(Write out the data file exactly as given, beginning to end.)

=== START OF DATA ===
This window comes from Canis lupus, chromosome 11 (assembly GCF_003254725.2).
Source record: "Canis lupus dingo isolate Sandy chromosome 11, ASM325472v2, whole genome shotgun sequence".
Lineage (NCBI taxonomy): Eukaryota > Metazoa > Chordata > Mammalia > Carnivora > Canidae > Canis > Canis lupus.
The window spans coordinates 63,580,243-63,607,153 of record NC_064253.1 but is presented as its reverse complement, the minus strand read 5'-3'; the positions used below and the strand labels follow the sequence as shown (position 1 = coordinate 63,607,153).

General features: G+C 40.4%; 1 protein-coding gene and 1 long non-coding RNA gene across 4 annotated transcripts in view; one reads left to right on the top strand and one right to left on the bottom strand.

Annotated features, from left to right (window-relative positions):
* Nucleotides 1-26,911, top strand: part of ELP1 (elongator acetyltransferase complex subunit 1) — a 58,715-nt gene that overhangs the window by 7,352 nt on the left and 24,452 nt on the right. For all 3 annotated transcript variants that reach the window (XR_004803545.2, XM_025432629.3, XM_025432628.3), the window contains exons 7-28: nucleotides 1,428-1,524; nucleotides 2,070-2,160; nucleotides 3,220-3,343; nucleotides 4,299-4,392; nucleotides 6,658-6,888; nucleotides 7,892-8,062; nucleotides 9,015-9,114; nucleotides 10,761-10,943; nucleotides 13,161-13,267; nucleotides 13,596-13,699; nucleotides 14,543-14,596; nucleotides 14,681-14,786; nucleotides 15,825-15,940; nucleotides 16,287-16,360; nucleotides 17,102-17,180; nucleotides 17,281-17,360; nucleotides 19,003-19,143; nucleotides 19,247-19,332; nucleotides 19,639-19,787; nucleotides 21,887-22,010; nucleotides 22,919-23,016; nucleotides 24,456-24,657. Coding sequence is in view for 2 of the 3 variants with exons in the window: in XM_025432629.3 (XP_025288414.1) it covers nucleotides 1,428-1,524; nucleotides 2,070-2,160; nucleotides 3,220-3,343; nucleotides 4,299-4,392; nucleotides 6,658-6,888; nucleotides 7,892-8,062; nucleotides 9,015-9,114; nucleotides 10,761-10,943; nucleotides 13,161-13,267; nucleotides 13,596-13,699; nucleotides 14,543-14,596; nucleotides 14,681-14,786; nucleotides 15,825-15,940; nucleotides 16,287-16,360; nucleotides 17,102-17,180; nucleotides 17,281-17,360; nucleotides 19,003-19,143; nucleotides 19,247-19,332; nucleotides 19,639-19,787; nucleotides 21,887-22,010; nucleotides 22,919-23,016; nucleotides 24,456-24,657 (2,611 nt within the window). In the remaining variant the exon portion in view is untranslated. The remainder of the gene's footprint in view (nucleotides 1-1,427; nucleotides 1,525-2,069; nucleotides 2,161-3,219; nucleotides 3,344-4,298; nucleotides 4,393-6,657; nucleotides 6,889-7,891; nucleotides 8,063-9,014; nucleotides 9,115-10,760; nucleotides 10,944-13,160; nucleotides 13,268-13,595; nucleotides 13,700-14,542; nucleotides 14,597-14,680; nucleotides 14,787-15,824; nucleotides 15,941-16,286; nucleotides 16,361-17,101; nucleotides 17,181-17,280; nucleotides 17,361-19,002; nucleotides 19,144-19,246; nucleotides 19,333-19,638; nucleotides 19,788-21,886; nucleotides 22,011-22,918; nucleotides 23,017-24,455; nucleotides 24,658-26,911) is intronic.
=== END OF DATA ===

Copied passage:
This window comes from Canis lupus, chromosome 11 (assembly GCF_003254725.2).
Source record: "Canis lupus dingo isolate Sandy chromosome 11, ASM325472v2, whole genome shotgun sequence".
Lineage (NCBI taxonomy): Eukaryota > Metazoa > Chordata > Mammalia > Carnivora > Canidae > Canis > Canis lupus.
The window spans coordinates 63,580,243-63,607,153 of record NC_064253.1 but is presented as its reverse complement, the minus strand read 5'-3'; the positions used below and the strand labels follow the sequence as shown (position 1 = coordinate 63,607,153).

General features: G+C 40.4%; 1 protein-coding gene and 1 long non-coding RNA gene across 4 annotated transcripts in view; one reads left to right on the top strand and one right to left on the bottom strand.

Annotated features, from left to right (window-relative positions):
* Nucleotides 1-26,911, top strand: part of ELP1 (elongator acetyltransferase complex subunit 1) — a 58,715-nt gene that overhangs the window by 7,352 nt on the left and 24,452 nt on the right. For all 3 annotated transcript variants that reach the window (XR_004803545.2, XM_025432629.3, XM_025432628.3), the window contains exons 7-28: nucleotides 1,428-1,524; nucleotides 2,070-2,160; nucleotides 3,220-3,343; nucleotides 4,299-4,392; nucleotides 6,658-6,888; nucleotides 7,892-8,062; nucleotides 9,015-9,114; nucleotides 10,761-10,943; nucleotides 13,161-13,267; nucleotides 13,596-13,699; nucleotides 14,543-14,596; nucleotides 14,681-14,786; nucleotides 15,825-15,940; nucleotides 16,287-16,360; nucleotides 17,102-17,180; nucleotides 17,281-17,360; nucleotides 19,003-19,143; nucleotides 19,247-19,332; nucleotides 19,639-19,787; nucleotides 21,887-22,010; nucleotides 22,919-23,016; nucleotides 24,456-24,657. Coding sequence is in view for 2 of the 3 variants with exons in the window: in XM_025432629.3 (XP_025288414.1) it covers nucleotides 1,428-1,524; nucleotides 2,070-2,160; nucleotides 3,220-3,343; nucleotides 4,299-4,392; nucleotides 6,658-6,888; nucleotides 7,892-8,062; nucleotides 9,015-9,114; nucleotides 10,761-10,943; nucleotides 13,161-13,267; nucleotides 13,596-13,699; nucleotides 14,543-14,596; nucleotides 14,681-14,786; nucleotides 15,825-15,940; nucleotides 16,287-16,360; nucleotides 17,102-17,180; nucleotides 17,281-17,360; nucleotides 19,003-19,143; nucleotides 19,247-19,332; nucleotides 19,639-19,787; nucleotides 21,887-22,010; nucleotides 22,919-23,016; nucleotides 24,456-24,657 (2,611 nt within the window). In the remaining variant the exon portion in view is untranslated. The remainder of the gene's footprint in view (nucleotides 1-1,427; nucleotides 1,525-2,069; nucleotides 2,161-3,219; nucleotides 3,344-4,298; nucleotides 4,393-6,657; nucleotides 6,889-7,891; nucleotides 8,063-9,014; nucleotides 9,115-10,760; nucleotides 10,944-13,160; nucleotides 13,268-13,595; nucleotides 13,700-14,542; nucleotides 14,597-14,680; nucleotides 14,787-15,824; nucleotides 15,941-16,286; nucleotides 16,361-17,101; nucleotides 17,181-17,280; nucleotides 17,361-19,002; nucleotides 19,144-19,246; nucleotides 19,333-19,638; nucleotides 19,788-21,886; nucleotides 22,011-22,918; nucleotides 23,017-24,455; nucleotides 24,658-26,911) is intronic.